# Electronic Circuits and Projects Forum

1. ## 119 Light Bulb Sign Project

Hi I am here to ask you to have a look at the project I am planning to do and to see if there are any glaring errors or mistakes that I will make. Also any hints or tips as the best way in your opinion of how to go about such a task will be much appreciated.

I am undertaking a project to create a sign. The letters cut will be cut from MDF Board and I will then want to mount light bulbs onto the letters. In total I have worked it out to be a total of 119 light bulbs and will be set up in a very similar way to this sign here http://artwednesday.com/wp/wp-conten...-Wednesday.jpg

The bulbs I will be using are 25 Watt. There are 11 Characters in the sign that will be lit, each with a different number of light bulbs. I live in the UK so am on a 230 Volt supply.

I think the best way of doing the circuitry is in parallel, I have done some calculations and believe that the current that will be drawn from the mains will be nearly 13 Amps.

I will also connect a dimmer switch to it to control the entire sign.

I am unsure of the thickness of the cable required from the plug supplying the sign and am concerned about over heating of the circuit.

Thank you for any help that you can give me.

Voltage Supply = 230V
Number of Light Bulbs = 119
Light Bulb Wattage = 25W

2. Yes, you would wire the lamps in parallel. The current would be as you figured about 13 amps. Here in the US I would use AWG 12 wire (copper) which is about 2.05mm diameter wire. That should handle about 20 amps so it leaves a nice cushion. The only problem I see is the dimmer. You are looking at a dimmer capable of handling over 3 KW. Did you plan on building or buying the dimmer? Also, if this is an outdoor sign I would consider a GFCI line.

Ron

3. Hi, Thanks for the quick reply. The dimmer is not essential, but would be nice to dial back the brightness of the sign. I was thinking of just buying a dimmer, but as you say 3kW is a lot for it to handle. It is only for indoor use as well.

Another question, which is completely elementary but, looking at the sign I linked, If the power cable runs behind one of the support beams as it reaches each letter the cable should be split (Suggested splitters?) to supply the individual bulbs. The cable then running behind the letters should be able to be a lot thinner, (more 1mm). Is this correct? or should I be safe and use the 2.05mm that would be used for the main trunk of the supply.

4. UK ring-main cable (2.5mm^2) is rated at 20A. 15A flexible extension cable is also available but may run a bit warm. UK lighting cable (1.5mm^2) is ok for 10A so would do for spurs.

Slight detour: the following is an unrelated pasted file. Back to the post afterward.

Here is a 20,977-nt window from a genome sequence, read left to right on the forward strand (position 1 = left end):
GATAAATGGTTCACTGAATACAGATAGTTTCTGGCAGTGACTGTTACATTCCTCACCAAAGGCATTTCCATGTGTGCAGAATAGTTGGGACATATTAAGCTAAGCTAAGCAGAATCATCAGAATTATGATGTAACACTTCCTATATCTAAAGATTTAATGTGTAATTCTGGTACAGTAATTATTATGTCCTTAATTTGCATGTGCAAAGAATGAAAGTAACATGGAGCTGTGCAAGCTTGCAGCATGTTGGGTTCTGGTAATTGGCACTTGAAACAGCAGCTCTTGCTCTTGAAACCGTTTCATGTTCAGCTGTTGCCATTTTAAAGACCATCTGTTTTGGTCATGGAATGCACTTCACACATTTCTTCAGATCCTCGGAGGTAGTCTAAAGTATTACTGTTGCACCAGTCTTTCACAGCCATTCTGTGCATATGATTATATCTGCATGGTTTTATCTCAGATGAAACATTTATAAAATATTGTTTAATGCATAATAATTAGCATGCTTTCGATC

5. Deleted

6. Thanks Alec for the UK cable info. I am really poor when away from AWG.

Also, for the spurs as Alec states will do just fine.

Ron

7. Thanks again,

Is there a problem with drawing 3kW from a wall socket for an extended period of time?

8. 3kW = ~ 13A (for 230V mains). A properly wired standard UK ring-main wall socket compliant with IEEE Regs is rated to take that, but poor wiring or tarnished contacts could result in the socket and plug heating up over a prolonged period. It would be better/safer to divide your lighting array into two roughly equal parts powered from two different sockets.

9. That depends on how the outlet is wired and the load it can support as well as the line circuit breaker. Hopefully Alec will be back with info on UK mains outlets.

<EDIT> As I type Alec post! </EDIT>

Ron

10. I would suggest that you split the lights into groups of 10 - 20, and fuse each group with a 3 A fuse. I would use a few domestic switch fuse units, such as http://www.screwfix.com/p/volex-13a-sw-dp-fcu/98744

That way, after the fuses, you can use 1 mm^2 cable (or even 0.5 mm^2 flex) which are a lot easier to wire into lamps. You are going to want to connect two cables into most of the lamp holders, (one cable from the supply, one to carry on to the next lamp holder) and two larger cables would be more difficult to get into the holders.

By the time you have wired 119 lamp holders, you will appreciate the advantage of a thinner cable. You will have to strip off nearly 500 wire ends.

The smaller fuses will also mean that a shorted bulb will be far easier to find and there will be a less impressive bang if something goes wrong.

As a rule, you should always have cables rated up to the fuse value that is feeding them, so if you don't have smaller fuses, your cables should be able to take the full 13A of the plug fuse, and if there is a fault the fuse should blow before the cable is damaged. I realise that a 13 A fuse feeding a 1.5 mm^2 cable is fine, but you shouldn't drop sizes down further without smaller fuses.

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